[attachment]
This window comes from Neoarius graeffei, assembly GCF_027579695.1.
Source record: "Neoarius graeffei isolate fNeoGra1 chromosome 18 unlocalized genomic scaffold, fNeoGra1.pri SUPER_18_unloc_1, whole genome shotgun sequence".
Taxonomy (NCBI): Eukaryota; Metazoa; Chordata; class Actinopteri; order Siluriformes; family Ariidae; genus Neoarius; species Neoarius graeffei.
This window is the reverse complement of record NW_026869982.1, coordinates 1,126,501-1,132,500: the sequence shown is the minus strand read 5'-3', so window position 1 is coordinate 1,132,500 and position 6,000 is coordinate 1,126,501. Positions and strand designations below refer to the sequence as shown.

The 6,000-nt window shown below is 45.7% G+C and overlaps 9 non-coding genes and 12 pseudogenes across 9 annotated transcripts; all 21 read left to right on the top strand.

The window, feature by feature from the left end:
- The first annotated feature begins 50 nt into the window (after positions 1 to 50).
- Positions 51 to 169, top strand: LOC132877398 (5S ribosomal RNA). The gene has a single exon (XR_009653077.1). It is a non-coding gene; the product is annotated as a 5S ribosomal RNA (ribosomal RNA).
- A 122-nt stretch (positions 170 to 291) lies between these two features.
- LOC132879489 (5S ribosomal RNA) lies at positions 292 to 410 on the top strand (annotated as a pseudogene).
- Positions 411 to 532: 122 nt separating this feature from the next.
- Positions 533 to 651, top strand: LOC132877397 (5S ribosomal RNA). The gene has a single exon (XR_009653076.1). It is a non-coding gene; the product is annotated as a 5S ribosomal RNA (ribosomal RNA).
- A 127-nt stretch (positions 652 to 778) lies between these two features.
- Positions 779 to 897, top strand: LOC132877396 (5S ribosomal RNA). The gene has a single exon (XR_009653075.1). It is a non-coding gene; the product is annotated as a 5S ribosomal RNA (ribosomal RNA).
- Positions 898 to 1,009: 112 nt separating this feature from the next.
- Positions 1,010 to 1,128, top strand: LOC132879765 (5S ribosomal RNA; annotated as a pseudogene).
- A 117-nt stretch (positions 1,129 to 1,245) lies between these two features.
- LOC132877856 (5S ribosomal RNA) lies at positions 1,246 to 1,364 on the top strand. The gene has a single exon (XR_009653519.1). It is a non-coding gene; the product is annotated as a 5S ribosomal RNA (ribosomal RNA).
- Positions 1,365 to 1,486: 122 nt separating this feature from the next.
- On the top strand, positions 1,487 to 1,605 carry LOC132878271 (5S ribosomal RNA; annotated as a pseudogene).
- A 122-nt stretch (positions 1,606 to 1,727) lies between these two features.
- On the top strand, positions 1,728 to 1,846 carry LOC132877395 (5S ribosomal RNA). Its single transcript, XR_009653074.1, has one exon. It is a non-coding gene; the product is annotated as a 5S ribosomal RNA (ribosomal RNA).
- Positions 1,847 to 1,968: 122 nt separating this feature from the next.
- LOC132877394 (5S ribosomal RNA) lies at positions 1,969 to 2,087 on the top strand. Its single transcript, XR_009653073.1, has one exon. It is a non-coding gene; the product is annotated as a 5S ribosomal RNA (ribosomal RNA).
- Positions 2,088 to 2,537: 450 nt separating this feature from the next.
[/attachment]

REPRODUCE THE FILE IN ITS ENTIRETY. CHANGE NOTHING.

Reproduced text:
This window comes from Neoarius graeffei, assembly GCF_027579695.1.
Source record: "Neoarius graeffei isolate fNeoGra1 chromosome 18 unlocalized genomic scaffold, fNeoGra1.pri SUPER_18_unloc_1, whole genome shotgun sequence".
Taxonomy (NCBI): Eukaryota; Metazoa; Chordata; class Actinopteri; order Siluriformes; family Ariidae; genus Neoarius; species Neoarius graeffei.
This window is the reverse complement of record NW_026869982.1, coordinates 1,126,501-1,132,500: the sequence shown is the minus strand read 5'-3', so window position 1 is coordinate 1,132,500 and position 6,000 is coordinate 1,126,501. Positions and strand designations below refer to the sequence as shown.

The 6,000-nt window shown below is 45.7% G+C and overlaps 9 non-coding genes and 12 pseudogenes across 9 annotated transcripts; all 21 read left to right on the top strand.

The window, feature by feature from the left end:
- The first annotated feature begins 50 nt into the window (after positions 1 to 50).
- Positions 51 to 169, top strand: LOC132877398 (5S ribosomal RNA). The gene has a single exon (XR_009653077.1). It is a non-coding gene; the product is annotated as a 5S ribosomal RNA (ribosomal RNA).
- A 122-nt stretch (positions 170 to 291) lies between these two features.
- LOC132879489 (5S ribosomal RNA) lies at positions 292 to 410 on the top strand (annotated as a pseudogene).
- Positions 411 to 532: 122 nt separating this feature from the next.
- Positions 533 to 651, top strand: LOC132877397 (5S ribosomal RNA). The gene has a single exon (XR_009653076.1). It is a non-coding gene; the product is annotated as a 5S ribosomal RNA (ribosomal RNA).
- A 127-nt stretch (positions 652 to 778) lies between these two features.
- Positions 779 to 897, top strand: LOC132877396 (5S ribosomal RNA). The gene has a single exon (XR_009653075.1). It is a non-coding gene; the product is annotated as a 5S ribosomal RNA (ribosomal RNA).
- Positions 898 to 1,009: 112 nt separating this feature from the next.
- Positions 1,010 to 1,128, top strand: LOC132879765 (5S ribosomal RNA; annotated as a pseudogene).
- A 117-nt stretch (positions 1,129 to 1,245) lies between these two features.
- LOC132877856 (5S ribosomal RNA) lies at positions 1,246 to 1,364 on the top strand. The gene has a single exon (XR_009653519.1). It is a non-coding gene; the product is annotated as a 5S ribosomal RNA (ribosomal RNA).
- Positions 1,365 to 1,486: 122 nt separating this feature from the next.
- On the top strand, positions 1,487 to 1,605 carry LOC132878271 (5S ribosomal RNA; annotated as a pseudogene).
- A 122-nt stretch (positions 1,606 to 1,727) lies between these two features.
- On the top strand, positions 1,728 to 1,846 carry LOC132877395 (5S ribosomal RNA). Its single transcript, XR_009653074.1, has one exon. It is a non-coding gene; the product is annotated as a 5S ribosomal RNA (ribosomal RNA).
- Positions 1,847 to 1,968: 122 nt separating this feature from the next.
- LOC132877394 (5S ribosomal RNA) lies at positions 1,969 to 2,087 on the top strand. Its single transcript, XR_009653073.1, has one exon. It is a non-coding gene; the product is annotated as a 5S ribosomal RNA (ribosomal RNA).
- Positions 2,088 to 2,537: 450 nt separating this feature from the next.